While the site this year — a double-wide trailer behind the B Street church — is a bit of a squeeze, volunteer Jim Fitzgerald said group participants are grateful they still can fulfill their annual mission.
“We’re rolling along,” he said. “We’ll be rockin’ and rollin’ soon.”
Christmas Cheer began in the 1950s as a project of the Petaluma Coordinating Council, which wanted to avoid duplicating holiday charity drives, said Deborah May-Buffum, who has volunteered with the group for more than 15 years.
For the past two decades, Christmas Cheer has focused on providing a food basket and toys for each child in the house for low-income residents of Petaluma and Penngrove.
For the past several years, the group worked out of warehouse space at several locations donated by Cornerstone Properties. But the company didn’t have space available this year, Fitzgerald said.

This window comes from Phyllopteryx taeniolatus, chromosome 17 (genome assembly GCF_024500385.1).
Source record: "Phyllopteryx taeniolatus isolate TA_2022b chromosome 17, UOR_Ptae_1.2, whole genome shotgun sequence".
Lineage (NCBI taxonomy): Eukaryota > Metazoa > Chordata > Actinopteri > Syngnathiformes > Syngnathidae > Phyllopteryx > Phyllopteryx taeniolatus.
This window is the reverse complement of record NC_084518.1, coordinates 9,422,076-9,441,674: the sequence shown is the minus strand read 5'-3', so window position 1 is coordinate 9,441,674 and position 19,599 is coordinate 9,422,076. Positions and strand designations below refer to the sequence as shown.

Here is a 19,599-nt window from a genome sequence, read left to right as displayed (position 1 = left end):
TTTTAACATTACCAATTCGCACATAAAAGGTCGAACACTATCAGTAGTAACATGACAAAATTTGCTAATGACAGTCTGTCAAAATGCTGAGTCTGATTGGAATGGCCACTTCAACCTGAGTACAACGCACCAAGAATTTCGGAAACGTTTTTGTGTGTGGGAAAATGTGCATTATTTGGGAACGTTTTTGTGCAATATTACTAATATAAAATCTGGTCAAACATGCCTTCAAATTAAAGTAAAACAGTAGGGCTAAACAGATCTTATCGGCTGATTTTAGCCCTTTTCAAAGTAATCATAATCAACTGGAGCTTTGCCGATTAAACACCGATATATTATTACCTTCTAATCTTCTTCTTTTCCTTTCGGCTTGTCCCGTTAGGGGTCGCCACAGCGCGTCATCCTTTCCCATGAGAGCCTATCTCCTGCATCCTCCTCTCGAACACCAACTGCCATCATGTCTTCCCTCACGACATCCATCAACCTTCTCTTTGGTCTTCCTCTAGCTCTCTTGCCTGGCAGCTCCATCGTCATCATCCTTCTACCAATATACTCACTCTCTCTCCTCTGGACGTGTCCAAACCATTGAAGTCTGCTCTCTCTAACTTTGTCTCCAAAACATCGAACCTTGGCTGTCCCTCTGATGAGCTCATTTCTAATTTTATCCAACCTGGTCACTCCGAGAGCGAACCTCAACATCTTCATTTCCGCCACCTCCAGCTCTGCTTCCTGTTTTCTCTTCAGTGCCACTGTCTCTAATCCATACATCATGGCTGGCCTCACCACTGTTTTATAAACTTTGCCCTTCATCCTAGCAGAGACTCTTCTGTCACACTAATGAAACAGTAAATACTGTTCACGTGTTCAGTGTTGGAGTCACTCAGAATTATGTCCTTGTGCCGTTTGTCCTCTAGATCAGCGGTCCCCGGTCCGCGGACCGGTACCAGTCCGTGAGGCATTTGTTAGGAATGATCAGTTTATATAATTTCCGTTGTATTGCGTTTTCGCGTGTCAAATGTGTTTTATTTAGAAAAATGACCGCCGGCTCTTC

The tight quarters in the church trailer means there isn’t much room for food storage this year, so instead of large baskets of fresh food, families will be given limited fresh vegetables and frozen chickens and gift cards to purchase fresh food at the Grocery Outlet store in Petaluma.
Grocery Outlet owner-operator Michael Billeci said Christmas Cheer is one of his favorite local charities to be involved with.
“It’s really something special,” he said. “These people work so hard getting things ready for people.”
He negotiates a discounted bulk price for the fresh produce and other pantry staples Christmas Cheer helps provide.
“Most of the people I see getting the baskets typically shop in our store,” he said.
Volunteers spent several days recently preparing the trailer for their collection, donation and storage needs.